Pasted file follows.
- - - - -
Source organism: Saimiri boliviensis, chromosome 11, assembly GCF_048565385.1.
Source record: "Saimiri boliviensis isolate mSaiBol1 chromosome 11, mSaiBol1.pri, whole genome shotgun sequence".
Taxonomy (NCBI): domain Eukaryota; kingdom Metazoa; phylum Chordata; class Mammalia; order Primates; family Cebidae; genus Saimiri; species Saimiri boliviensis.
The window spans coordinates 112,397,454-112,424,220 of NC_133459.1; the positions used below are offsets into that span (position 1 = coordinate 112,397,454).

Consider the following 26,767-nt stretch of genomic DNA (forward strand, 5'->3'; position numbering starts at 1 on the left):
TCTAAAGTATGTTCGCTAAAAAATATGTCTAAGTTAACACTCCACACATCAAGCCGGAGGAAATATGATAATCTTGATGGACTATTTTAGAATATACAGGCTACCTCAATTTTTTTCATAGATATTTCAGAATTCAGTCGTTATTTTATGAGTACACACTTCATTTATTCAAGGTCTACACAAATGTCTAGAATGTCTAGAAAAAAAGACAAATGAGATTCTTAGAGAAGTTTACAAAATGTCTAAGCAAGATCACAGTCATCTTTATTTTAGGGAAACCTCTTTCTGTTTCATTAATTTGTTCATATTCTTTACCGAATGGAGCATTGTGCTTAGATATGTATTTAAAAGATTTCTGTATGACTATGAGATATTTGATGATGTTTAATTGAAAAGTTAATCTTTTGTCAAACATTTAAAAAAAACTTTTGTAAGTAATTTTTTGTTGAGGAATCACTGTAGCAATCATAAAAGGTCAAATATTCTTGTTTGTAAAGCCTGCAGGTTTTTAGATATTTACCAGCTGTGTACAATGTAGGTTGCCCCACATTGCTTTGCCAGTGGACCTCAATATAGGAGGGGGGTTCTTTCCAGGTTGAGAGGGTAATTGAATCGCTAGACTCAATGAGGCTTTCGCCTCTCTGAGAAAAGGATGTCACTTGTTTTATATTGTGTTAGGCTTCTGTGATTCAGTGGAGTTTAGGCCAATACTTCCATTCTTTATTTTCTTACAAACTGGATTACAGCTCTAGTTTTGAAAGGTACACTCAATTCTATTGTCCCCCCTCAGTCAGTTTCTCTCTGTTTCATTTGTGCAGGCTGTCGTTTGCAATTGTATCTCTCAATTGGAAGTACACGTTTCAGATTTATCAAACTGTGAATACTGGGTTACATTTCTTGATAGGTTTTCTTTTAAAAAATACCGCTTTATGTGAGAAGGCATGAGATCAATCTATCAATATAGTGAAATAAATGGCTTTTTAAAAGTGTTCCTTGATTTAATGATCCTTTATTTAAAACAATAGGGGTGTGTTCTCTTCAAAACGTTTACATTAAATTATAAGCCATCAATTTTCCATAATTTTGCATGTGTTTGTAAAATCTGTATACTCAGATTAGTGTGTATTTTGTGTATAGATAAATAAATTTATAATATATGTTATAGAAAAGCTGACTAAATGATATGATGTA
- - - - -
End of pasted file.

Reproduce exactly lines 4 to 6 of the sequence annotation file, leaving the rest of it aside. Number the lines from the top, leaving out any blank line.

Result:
The window spans coordinates 112,397,454-112,424,220 of NC_133459.1; the positions used below are offsets into that span (position 1 = coordinate 112,397,454).

Consider the following 26,767-nt stretch of genomic DNA (forward strand, 5'->3'; position numbering starts at 1 on the left):
TCTAAAGTATGTTCGCTAAAAAATATGTCTAAGTTAACACTCCACACATCAAGCCGGAGGAAATATGATAATCTTGATGGACTATTTTAGAATATACAGGCTACCTCAATTTTTTTCATAGATATTTCAGAATTCAGTCGTTATTTTATGAGTACACACTTCATTTATTCAAGGTCTACACAAATGTCTAGAATGTCTAGAAAAAAAGACAAATGAGATTCTTAGAGAAGTTTACAAAATGTCTAAGCAAGATCACAGTCATCTTTATTTTAGGGAAACCTCTTTCTGTTTCATTAATTTGTTCATATTCTTTACCGAATGGAGCATTGTGCTTAGATATGTATTTAAAAGATTTCTGTATGACTATGAGATATTTGATGATGTTTAATTGAAAAGTTAATCTTTTGTCAAACATTTAAAAAAAACTTTTGTAAGTAATTTTTTGTTGAGGAATCACTGTAGCAATCATAAAAGGTCAAATATTCTTGTTTGTAAAGCCTGCAGGTTTTTAGATATTTACCAGCTGTGTACAATGTAGGTTGCCCCACATTGCTTTGCCAGTGGACCTCAATATAGGAGGGGGGTTCTTTCCAGGTTGAGAGGGTAATTGAATCGCTAGACTCAATGAGGCTTTCGCCTCTCTGAGAAAAGGATGTCACTTGTTTTATATTGTGTTAGGCTTCTGTGATTCAGTGGAGTTTAGGCCAATACTTCCATTCTTTATTTTCTTACAAACTGGATTACAGCTCTAGTTTTGAAAGGTACACTCAATTCTATTGTCCCCCCTCAGTCAGTTTCTCTCTGTTTCATTTGTGCAGGCTGTCGTTTGCAATTGTATCTCTCAATTGGAAGTACACGTTTCAGATTTATCAAACTGTGAATACTGGGTTACATTTCTTGATAGGTTTTCTTTTAAAAAATACCGCTTTATGTGAGAAGGCATGAGATCAATCTATCAATATAGTGAAATAAATGGCTTTTTAAAAGTGTTCCTTGATTTAATGATCCTTTATTTAAAACAATAGGGGTGTGTTCTCTTCAAAACGTTTACATTAAATTATAAGCCATCAATTTTCCATAATTTTGCATGTGTTTGTAAAATCTGTATACTCAGATTAGTGTGTATTTTGTGTATAGATAAATAAATTTATAATATATGTTATAGAAAAGCTGACTAAATGATATGATGTA